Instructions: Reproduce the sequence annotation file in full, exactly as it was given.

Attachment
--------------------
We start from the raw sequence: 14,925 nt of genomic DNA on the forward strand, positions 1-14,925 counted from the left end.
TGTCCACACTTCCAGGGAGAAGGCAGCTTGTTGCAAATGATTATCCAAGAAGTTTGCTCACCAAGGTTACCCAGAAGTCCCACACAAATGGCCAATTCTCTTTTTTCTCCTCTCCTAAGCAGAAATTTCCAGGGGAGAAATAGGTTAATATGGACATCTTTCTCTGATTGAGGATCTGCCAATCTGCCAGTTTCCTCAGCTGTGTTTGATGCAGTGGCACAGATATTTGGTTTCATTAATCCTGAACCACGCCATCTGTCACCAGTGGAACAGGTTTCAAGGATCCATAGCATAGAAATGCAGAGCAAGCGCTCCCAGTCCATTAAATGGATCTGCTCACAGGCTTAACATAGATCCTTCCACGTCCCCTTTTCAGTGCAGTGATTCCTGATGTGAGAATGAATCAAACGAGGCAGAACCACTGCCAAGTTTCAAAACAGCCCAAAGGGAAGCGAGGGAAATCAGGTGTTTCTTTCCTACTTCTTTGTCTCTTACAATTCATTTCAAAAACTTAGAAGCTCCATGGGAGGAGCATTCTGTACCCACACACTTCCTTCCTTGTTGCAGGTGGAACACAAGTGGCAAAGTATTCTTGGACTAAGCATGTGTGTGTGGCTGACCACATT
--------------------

We start from the raw sequence: 14,925 nt of genomic DNA on the forward strand, positions 1-14,925 counted from the left end.
TGTCCACACTTCCAGGGAGAAGGCAGCTTGTTGCAAATGATTATCCAAGAAGTTTGCTCACCAAGGTTACCCAGAAGTCCCACACAAATGGCCAATTCTCTTTTTTCTCCTCTCCTAAGCAGAAATTTCCAGGGGAGAAATAGGTTAATATGGACATCTTTCTCTGATTGAGGATCTGCCAATCTGCCAGTTTCCTCAGCTGTGTTTGATGCAGTGGCACAGATATTTGGTTTCATTAATCCTGAACCACGCCATCTGTCACCAGTGGAACAGGTTTCAAGGATCCATAGCATAGAAATGCAGAGCAAGCGCTCCCAGTCCATTAAATGGATCTGCTCACAGGCTTAACATAGATCCTTCCACGTCCCCTTTTCAGTGCAGTGATTCCTGATGTGAGAATGAATCAAACGAGGCAGAACCACTGCCAAGTTTCAAAACAGCCCAAAGGGAAGCGAGGGAAATCAGGTGTTTCTTTCCTACTTCTTTGTCTCTTACAATTCATTTCAAAAACTTAGAAGCTCCATGGGAGGAGCATTCTGTACCCACACACTTCCTTCCTTGTTGCAGGTGGAACACAAGTGGCAAAGTATTCTTGGACTAAGCATGTGTGTGTGGCTGACCACATT